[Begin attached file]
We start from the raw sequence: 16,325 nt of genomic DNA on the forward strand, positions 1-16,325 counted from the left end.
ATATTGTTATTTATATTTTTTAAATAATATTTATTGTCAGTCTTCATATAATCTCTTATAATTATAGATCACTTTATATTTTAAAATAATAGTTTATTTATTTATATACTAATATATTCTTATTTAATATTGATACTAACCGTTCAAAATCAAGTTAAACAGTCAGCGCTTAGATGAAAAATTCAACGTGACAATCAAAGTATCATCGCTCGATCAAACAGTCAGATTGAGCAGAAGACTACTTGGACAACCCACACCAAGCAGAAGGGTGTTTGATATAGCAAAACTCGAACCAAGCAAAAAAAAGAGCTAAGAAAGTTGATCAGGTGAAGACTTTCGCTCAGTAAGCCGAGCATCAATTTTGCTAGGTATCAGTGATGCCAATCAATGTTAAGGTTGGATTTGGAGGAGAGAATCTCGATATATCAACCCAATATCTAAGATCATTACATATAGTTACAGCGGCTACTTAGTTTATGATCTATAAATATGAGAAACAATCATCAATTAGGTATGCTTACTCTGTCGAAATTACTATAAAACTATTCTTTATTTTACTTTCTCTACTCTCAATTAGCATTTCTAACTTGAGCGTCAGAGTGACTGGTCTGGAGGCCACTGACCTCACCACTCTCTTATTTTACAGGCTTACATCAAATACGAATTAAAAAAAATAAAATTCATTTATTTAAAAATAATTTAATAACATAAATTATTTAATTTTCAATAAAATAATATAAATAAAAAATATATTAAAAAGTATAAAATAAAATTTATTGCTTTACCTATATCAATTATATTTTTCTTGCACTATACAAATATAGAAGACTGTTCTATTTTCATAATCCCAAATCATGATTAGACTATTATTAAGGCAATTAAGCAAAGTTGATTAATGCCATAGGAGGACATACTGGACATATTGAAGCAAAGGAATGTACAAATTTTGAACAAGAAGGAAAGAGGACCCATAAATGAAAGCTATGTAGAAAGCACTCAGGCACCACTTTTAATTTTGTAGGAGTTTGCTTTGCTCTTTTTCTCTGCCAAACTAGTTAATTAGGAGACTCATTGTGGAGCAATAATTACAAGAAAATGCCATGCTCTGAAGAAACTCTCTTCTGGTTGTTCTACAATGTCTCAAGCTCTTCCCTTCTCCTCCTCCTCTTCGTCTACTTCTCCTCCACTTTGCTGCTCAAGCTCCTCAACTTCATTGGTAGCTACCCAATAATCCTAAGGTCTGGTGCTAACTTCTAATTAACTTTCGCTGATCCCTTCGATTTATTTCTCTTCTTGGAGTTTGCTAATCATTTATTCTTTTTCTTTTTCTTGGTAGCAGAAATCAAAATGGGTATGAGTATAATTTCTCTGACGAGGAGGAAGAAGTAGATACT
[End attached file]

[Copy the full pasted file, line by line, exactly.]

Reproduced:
We start from the raw sequence: 16,325 nt of genomic DNA on the forward strand, positions 1-16,325 counted from the left end.
ATATTGTTATTTATATTTTTTAAATAATATTTATTGTCAGTCTTCATATAATCTCTTATAATTATAGATCACTTTATATTTTAAAATAATAGTTTATTTATTTATATACTAATATATTCTTATTTAATATTGATACTAACCGTTCAAAATCAAGTTAAACAGTCAGCGCTTAGATGAAAAATTCAACGTGACAATCAAAGTATCATCGCTCGATCAAACAGTCAGATTGAGCAGAAGACTACTTGGACAACCCACACCAAGCAGAAGGGTGTTTGATATAGCAAAACTCGAACCAAGCAAAAAAAAGAGCTAAGAAAGTTGATCAGGTGAAGACTTTCGCTCAGTAAGCCGAGCATCAATTTTGCTAGGTATCAGTGATGCCAATCAATGTTAAGGTTGGATTTGGAGGAGAGAATCTCGATATATCAACCCAATATCTAAGATCATTACATATAGTTACAGCGGCTACTTAGTTTATGATCTATAAATATGAGAAACAATCATCAATTAGGTATGCTTACTCTGTCGAAATTACTATAAAACTATTCTTTATTTTACTTTCTCTACTCTCAATTAGCATTTCTAACTTGAGCGTCAGAGTGACTGGTCTGGAGGCCACTGACCTCACCACTCTCTTATTTTACAGGCTTACATCAAATACGAATTAAAAAAAATAAAATTCATTTATTTAAAAATAATTTAATAACATAAATTATTTAATTTTCAATAAAATAATATAAATAAAAAATATATTAAAAAGTATAAAATAAAATTTATTGCTTTACCTATATCAATTATATTTTTCTTGCACTATACAAATATAGAAGACTGTTCTATTTTCATAATCCCAAATCATGATTAGACTATTATTAAGGCAATTAAGCAAAGTTGATTAATGCCATAGGAGGACATACTGGACATATTGAAGCAAAGGAATGTACAAATTTTGAACAAGAAGGAAAGAGGACCCATAAATGAAAGCTATGTAGAAAGCACTCAGGCACCACTTTTAATTTTGTAGGAGTTTGCTTTGCTCTTTTTCTCTGCCAAACTAGTTAATTAGGAGACTCATTGTGGAGCAATAATTACAAGAAAATGCCATGCTCTGAAGAAACTCTCTTCTGGTTGTTCTACAATGTCTCAAGCTCTTCCCTTCTCCTCCTCCTCTTCGTCTACTTCTCCTCCACTTTGCTGCTCAAGCTCCTCAACTTCATTGGTAGCTACCCAATAATCCTAAGGTCTGGTGCTAACTTCTAATTAACTTTCGCTGATCCCTTCGATTTATTTCTCTTCTTGGAGTTTGCTAATCATTTATTCTTTTTCTTTTTCTTGGTAGCAGAAATCAAAATGGGTATGAGTATAATTTCTCTGACGAGGAGGAAGAAGTAGATACT